(ran PW edition of PT)
Like a whisper compared to a shout. Such is the subtlety captured in the watercolors of Carole Callahan.
While many artists depend on a large canvas and detailed strokes, Callahan prefers the understated approach. From her 2- by 2-inch rose paintings, to her massive landscapes and seascapes, the Spring Hill artist uses soft pastels and subtle light imagery to reveal a feeling that she refers to as "untouched and unspoiled . . . just the way you'd like it to be."
"I don't try to paint every leaf on the tree. It just doesn't make any sense to me," Callahan said. "I try to paint the feeling of it . . . the passion."
Callahan's unique vision of Florida's wonders will be exhibited Wednesday through March 30 in the Alfred A. McKethan Library at the Pasco-Hernando Community College North Campus. The exhibit, Tropical Splendors, comprises 50 works.
Callahan began painting as a child, but was later steered away from the craft by a guidance counselor who told her to "never turn a hobby into a job or you will tire of your first love."
With that in mind, she earned a bachelor's degree in music education and taught for one year. But "that just didn't sit well with me," Callahan said.
She soon realized she had followed bad advice. So she quit teaching and kept painting, but would not exhibit her work for fear of rejection.
It wasn't until Callahan was 40 that she returned to a community college in Virginia to study art and take her talent seriously. Graduating magna cum laude and Phi Beta Kappa from the small school gave her the confidence to start exhibiting.
Callahan said her musical background has worked in her favor, inspiring her romantic and impressionistic style of painting, as well as the titles of several of her paintings, including Lyrical Roses and Dancing Roses.
Her award-winning works have since been showcased in the International Exhibits of the Miniature Arts Society of Florida, New Jersey, New Mexico and North Carolina. Her work has been displayed in museums and galleries in Maine, Virginia and Massachusetts.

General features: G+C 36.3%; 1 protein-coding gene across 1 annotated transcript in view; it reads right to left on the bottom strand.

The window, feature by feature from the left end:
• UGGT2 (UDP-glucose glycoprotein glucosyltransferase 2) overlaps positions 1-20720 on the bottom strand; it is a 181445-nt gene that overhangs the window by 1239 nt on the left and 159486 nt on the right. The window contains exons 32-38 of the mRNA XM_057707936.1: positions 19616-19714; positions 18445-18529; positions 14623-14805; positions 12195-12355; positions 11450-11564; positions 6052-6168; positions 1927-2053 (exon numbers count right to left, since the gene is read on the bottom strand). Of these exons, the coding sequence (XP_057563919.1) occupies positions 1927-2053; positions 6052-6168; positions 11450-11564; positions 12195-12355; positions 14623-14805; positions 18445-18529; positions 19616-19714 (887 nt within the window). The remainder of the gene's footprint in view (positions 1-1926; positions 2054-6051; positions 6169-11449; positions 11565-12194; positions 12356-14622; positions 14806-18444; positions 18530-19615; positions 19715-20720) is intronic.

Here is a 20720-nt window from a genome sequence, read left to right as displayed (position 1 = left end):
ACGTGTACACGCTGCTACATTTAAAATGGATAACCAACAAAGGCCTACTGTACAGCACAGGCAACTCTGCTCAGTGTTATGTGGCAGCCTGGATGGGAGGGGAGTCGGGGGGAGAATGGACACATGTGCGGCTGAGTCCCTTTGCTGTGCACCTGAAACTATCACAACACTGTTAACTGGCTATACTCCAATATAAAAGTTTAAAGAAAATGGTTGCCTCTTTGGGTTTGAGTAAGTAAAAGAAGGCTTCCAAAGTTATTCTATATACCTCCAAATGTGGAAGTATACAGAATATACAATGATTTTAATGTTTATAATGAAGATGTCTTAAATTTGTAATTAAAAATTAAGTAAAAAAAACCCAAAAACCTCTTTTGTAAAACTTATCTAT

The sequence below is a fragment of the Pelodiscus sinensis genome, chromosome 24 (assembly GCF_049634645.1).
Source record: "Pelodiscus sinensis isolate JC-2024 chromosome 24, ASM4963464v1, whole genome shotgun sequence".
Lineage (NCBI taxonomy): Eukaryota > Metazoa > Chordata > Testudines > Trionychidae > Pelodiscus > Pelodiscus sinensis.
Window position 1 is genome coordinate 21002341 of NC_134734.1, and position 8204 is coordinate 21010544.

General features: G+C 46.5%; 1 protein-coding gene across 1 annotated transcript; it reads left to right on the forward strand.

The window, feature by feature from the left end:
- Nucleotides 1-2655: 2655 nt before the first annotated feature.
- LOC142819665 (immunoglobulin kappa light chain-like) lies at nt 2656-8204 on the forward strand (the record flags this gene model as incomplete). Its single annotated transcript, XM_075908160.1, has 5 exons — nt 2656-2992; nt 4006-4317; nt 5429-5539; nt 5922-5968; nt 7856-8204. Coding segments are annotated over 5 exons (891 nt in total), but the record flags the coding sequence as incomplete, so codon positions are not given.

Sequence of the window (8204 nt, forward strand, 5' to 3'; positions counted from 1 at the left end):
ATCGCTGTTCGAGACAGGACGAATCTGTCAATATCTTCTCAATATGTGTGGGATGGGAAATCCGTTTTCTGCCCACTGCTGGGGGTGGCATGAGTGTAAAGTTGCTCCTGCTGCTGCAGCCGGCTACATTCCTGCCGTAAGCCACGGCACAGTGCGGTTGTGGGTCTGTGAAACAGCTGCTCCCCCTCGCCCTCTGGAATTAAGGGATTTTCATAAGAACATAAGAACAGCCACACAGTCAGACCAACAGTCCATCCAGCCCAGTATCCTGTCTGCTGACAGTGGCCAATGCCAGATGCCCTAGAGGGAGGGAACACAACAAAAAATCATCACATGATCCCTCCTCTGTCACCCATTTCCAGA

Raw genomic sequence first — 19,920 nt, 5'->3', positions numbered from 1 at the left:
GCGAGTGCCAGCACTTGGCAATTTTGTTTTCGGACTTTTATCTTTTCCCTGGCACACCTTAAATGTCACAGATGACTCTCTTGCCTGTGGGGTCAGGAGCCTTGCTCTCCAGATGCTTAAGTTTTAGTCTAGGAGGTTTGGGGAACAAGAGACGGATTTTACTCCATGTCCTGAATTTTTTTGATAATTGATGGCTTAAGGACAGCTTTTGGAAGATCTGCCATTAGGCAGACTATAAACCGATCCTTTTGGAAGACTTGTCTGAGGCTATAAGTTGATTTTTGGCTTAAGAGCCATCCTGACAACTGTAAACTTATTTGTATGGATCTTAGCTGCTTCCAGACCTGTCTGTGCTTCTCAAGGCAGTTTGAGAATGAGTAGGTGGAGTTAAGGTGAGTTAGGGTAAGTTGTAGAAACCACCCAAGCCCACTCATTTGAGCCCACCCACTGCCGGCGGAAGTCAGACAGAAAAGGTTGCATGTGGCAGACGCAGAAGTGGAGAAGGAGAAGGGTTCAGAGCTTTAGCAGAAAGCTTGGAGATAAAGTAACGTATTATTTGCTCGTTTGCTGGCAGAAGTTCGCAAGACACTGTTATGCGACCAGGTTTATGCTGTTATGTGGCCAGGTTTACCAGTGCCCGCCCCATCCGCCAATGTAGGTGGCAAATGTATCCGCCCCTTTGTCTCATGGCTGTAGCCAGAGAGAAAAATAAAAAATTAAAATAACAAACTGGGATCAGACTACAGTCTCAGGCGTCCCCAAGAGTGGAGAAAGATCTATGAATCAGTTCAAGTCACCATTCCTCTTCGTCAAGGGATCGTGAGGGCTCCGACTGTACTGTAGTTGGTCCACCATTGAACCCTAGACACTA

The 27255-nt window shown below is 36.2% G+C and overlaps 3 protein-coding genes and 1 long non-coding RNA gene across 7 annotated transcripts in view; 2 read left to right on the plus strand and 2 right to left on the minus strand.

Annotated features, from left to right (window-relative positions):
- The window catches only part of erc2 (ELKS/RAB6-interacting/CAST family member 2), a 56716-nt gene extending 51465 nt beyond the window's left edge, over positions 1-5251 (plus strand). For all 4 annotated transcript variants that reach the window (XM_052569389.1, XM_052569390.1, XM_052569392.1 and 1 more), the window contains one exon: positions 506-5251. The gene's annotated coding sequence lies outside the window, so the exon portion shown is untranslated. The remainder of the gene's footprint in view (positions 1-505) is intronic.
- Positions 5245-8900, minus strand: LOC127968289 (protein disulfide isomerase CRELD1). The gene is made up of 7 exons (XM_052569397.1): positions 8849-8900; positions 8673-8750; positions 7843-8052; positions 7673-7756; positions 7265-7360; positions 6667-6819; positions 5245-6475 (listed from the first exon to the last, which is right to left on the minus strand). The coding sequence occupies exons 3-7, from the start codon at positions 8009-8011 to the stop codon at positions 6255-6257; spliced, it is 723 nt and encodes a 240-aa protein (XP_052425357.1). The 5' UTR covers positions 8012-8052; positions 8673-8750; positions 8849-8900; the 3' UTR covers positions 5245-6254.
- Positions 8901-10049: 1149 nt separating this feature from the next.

Her miniature painting Spring Treasures won the Boardman Memorial Award at the Arts Club of Washington, D.C., and recently she was awarded first place in the Spring Hill Art League competition.
Callahan said her work focuses on nature to highlight the need for environmental conservation. Her paintings, which she refers to as poetic and romantic, are a culmination of her passions.
"I love to paint the pulsating feel of drama," she said.
Her art is often the resolution of a conflict between what she sees and what she feels.
In an attempt to create an unspoiled setting, she often paints from memory, combining the best of many settings. For example, one of her favorite seascapes is a reminiscence of several scenes culminated into a desire for one perfect setting.
Her favorite painting is that of the bath club in Madeira Beach. "I'm drawn to landscape art because of the way the light hits the landscape," she said.
Callahan said her paintings provoke sentiments comparable to those of the baroque period (1600-1750), but she said her art can best be described in an anonymous quote she tore from the pages of a magazine.
"The Spirit of Fragonard, he had a light, exuberant, unemphatic touch, and he spoke for a world in which happiness had not yet gone out of style."
If you go
What: Tropical Splendors, the art of Carole Callahan
When: March 9-30. 8 a.m. to 9 p.m. Monday through Thursday; 8 a.m. to 4:30 p.m. Fridays
Where: Alfred A. McKethan Library at Pasco-Hernando Community College North Campus, U.S. 98 north of Brooksville